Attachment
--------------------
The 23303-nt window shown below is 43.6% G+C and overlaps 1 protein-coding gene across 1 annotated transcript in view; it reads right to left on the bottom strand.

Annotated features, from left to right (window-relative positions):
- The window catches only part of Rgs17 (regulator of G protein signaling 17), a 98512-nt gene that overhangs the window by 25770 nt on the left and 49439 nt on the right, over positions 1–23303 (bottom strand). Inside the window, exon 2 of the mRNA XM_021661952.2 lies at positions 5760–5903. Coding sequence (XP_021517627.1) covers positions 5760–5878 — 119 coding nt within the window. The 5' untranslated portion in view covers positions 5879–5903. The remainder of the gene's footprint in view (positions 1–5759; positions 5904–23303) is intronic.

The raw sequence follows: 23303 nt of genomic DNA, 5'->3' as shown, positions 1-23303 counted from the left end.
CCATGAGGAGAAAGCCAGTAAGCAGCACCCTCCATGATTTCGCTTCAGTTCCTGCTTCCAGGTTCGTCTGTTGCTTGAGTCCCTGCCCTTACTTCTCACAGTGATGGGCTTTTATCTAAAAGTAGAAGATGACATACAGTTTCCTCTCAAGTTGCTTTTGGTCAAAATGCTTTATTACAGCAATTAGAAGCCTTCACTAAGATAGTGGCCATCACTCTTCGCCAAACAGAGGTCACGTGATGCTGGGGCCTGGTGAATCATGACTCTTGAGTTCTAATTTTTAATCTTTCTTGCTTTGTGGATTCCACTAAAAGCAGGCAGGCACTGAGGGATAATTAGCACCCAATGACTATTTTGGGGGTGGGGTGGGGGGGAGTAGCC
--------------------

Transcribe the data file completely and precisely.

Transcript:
The 23303-nt window shown below is 43.6% G+C and overlaps 1 protein-coding gene across 1 annotated transcript in view; it reads right to left on the bottom strand.

Annotated features, from left to right (window-relative positions):
- The window catches only part of Rgs17 (regulator of G protein signaling 17), a 98512-nt gene that overhangs the window by 25770 nt on the left and 49439 nt on the right, over positions 1–23303 (bottom strand). Inside the window, exon 2 of the mRNA XM_021661952.2 lies at positions 5760–5903. Coding sequence (XP_021517627.1) covers positions 5760–5878 — 119 coding nt within the window. The 5' untranslated portion in view covers positions 5879–5903. The remainder of the gene's footprint in view (positions 1–5759; positions 5904–23303) is intronic.

The raw sequence follows: 23303 nt of genomic DNA, 5'->3' as shown, positions 1-23303 counted from the left end.
CCATGAGGAGAAAGCCAGTAAGCAGCACCCTCCATGATTTCGCTTCAGTTCCTGCTTCCAGGTTCGTCTGTTGCTTGAGTCCCTGCCCTTACTTCTCACAGTGATGGGCTTTTATCTAAAAGTAGAAGATGACATACAGTTTCCTCTCAAGTTGCTTTTGGTCAAAATGCTTTATTACAGCAATTAGAAGCCTTCACTAAGATAGTGGCCATCACTCTTCGCCAAACAGAGGTCACGTGATGCTGGGGCCTGGTGAATCATGACTCTTGAGTTCTAATTTTTAATCTTTCTTGCTTTGTGGATTCCACTAAAAGCAGGCAGGCACTGAGGGATAATTAGCACCCAATGACTATTTTGGGGGTGGGGTGGGGGGGAGTAGCC